T Nation

Upper Chest Lagging?

It seems like I have tits rather than pecs sometimes because i have more mass in my lower pecs.

Strength is about the same, 90lbs dumbbells for reps on both flat and incline bench.

Anybody else have this problem? Is it a common thing?

[quote]hit the gym wrote:
It seems like I have tits rather than pecs sometimes because i have more mass in my lower pecs.

Strength is about the same, 90lbs dumbbells for reps on both flat and incline bench.

Anybody else have this problem? Is it a common thing?[/quote]

Make upper chest movements a priority. Lower the volume and go for heavier poundages early in the session.

EDIT: the last piece of advice is what works for me. That approach might not work for you. Mainly the take home message is to make upper pec work a priority. Its common among the “how much do you bench?” crowd and some genetics are involved. Keep on hitting them hard and they’ll come around

  1. It is almost impossible for your incline to be equally as strong as your flat bench.
  2. Just continue to add more mass to your chest while keep focusing on incline movements.
  3. How lean are you? I have observed that people who have higher BF tend to have sagging chest (not that you do).

thanks for the replies.

yea will definitely start my chest workouts with incline and focus my energy on incline. even if i have no energy for flat bench press at the end and have to drop the weight. Yea there’s a big crowd of “how much do you bench” at my gym… i try not to let it get to me though.

GHD: my incline db press is 90, did it the other day, flat db press 90 maybe 95. but yea i am not as strong incline bench press compared to flat bench press. As for my body type always been an ectomorph but started eating and up to around 180 15%bf 5’9".

You are probably shoulder dominant, I used to be able to incline more than I bench.

[quote]drewh wrote:
You are probably shoulder dominant, I used to be able to incline more than I bench.[/quote]

definitely shoulder dominant, yea i guess that could explain it also!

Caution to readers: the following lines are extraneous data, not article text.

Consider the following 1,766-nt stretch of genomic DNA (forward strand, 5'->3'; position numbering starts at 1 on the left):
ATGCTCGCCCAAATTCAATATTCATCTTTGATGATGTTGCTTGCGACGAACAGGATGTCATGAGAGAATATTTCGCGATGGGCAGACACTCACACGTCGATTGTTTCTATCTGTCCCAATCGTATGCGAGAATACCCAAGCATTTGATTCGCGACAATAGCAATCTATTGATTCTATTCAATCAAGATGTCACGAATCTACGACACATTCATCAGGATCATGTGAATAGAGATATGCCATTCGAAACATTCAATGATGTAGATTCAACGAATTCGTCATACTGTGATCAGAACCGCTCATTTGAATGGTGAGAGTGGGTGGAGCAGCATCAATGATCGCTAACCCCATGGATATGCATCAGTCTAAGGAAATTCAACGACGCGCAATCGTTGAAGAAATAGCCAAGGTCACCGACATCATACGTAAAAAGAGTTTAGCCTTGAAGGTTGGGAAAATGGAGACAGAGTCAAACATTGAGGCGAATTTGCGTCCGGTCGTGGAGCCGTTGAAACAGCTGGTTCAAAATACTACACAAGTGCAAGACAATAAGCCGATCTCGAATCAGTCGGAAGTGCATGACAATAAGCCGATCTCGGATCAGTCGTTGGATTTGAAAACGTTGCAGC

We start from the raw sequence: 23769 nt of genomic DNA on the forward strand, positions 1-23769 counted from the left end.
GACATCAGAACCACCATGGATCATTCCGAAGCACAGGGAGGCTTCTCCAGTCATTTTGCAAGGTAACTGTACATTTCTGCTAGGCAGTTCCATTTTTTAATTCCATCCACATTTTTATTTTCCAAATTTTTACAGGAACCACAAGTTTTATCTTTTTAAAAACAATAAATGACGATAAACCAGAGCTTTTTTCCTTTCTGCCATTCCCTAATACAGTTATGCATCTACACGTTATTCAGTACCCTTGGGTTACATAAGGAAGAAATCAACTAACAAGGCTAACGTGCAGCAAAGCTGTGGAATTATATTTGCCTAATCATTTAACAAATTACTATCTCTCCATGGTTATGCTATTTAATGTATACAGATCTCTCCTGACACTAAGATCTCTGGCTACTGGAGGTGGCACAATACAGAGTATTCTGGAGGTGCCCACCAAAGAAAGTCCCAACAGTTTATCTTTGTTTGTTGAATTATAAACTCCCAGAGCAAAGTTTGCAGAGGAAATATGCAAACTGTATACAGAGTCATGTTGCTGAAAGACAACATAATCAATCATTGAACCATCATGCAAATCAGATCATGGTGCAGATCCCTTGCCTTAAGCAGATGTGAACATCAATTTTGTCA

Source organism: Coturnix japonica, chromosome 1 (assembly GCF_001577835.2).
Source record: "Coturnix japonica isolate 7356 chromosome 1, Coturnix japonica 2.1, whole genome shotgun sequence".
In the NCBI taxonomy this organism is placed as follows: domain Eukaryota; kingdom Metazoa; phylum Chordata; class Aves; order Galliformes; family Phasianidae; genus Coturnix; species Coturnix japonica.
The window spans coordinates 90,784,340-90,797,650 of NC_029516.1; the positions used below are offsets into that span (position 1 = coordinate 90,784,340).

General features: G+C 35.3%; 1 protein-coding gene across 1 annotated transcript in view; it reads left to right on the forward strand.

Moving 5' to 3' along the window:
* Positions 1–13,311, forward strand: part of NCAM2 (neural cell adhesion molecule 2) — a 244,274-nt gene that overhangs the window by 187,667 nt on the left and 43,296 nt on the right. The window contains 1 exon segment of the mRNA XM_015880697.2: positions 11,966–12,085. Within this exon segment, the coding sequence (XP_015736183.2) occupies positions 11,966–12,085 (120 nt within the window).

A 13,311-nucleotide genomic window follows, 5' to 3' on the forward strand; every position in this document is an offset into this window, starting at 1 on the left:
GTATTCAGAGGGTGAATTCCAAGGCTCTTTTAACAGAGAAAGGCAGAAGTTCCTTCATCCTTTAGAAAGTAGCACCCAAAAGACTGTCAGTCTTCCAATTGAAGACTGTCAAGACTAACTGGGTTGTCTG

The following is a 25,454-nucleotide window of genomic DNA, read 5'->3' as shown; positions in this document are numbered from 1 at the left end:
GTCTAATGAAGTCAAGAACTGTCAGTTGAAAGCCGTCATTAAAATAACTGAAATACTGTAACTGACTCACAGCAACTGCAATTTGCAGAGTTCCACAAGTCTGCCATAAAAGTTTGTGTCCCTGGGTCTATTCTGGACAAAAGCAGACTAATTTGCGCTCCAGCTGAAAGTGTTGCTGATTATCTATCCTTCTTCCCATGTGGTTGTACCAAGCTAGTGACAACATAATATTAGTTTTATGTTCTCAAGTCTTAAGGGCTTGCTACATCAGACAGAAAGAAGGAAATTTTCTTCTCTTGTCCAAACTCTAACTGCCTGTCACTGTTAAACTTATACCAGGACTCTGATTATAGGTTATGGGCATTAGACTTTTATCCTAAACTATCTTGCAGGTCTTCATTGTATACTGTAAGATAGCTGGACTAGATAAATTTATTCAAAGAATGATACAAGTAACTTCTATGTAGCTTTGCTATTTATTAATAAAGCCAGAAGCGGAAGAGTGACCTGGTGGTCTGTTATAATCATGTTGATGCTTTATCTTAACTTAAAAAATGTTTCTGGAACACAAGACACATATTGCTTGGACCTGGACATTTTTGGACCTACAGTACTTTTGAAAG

hard not to use my shoulders though, i always put the bench on lowest angle which corresponds to anywhere between 45-60 degrees, more like 45.

Incline bench first in your workouts, switch from barbell flat bench to dumbbells for awhile, and add in incline flies.

I started doing this and my chest has seen quite a bit of improvement that’s for sure.

[quote]ghdtpdna wrote:

  1. It is almost impossible for your incline to be equally as strong as your flat bench.
  2. Just continue to add more mass to your chest while keep focusing on incline movements.
  3. How lean are you? I have observed that people who have higher BF tend to have sagging chest (not that you do).[/quote]

#1 is not true at all. I am stronger in the incline than the flat bench. It all has to do with how you train. I train the incline and overhead press more than flat. If I were to train flat more than your statement would be true.

[quote]ghdtpdna wrote:

  1. It is almost impossible for your incline to be equally as strong as your flat bench.
    .[/quote]

Bullshit. I spent a couple of years training my upper chest separately from my lower chest on different days. As a result, my upper chest is now equal in both strength and size as my lower chest…if not stronger.

How the hell did you come to the conclusion it was nearly impossible?

How big is your chest if think this way?

[quote]hit the gym wrote:
thanks for the replies.

yea will definitely start my chest workouts with incline and focus my energy on incline. even if i have no energy for flat bench press at the end and have to drop the weight. Yea there’s a big crowd of “how much do you bench” at my gym… i try not to let it get to me though.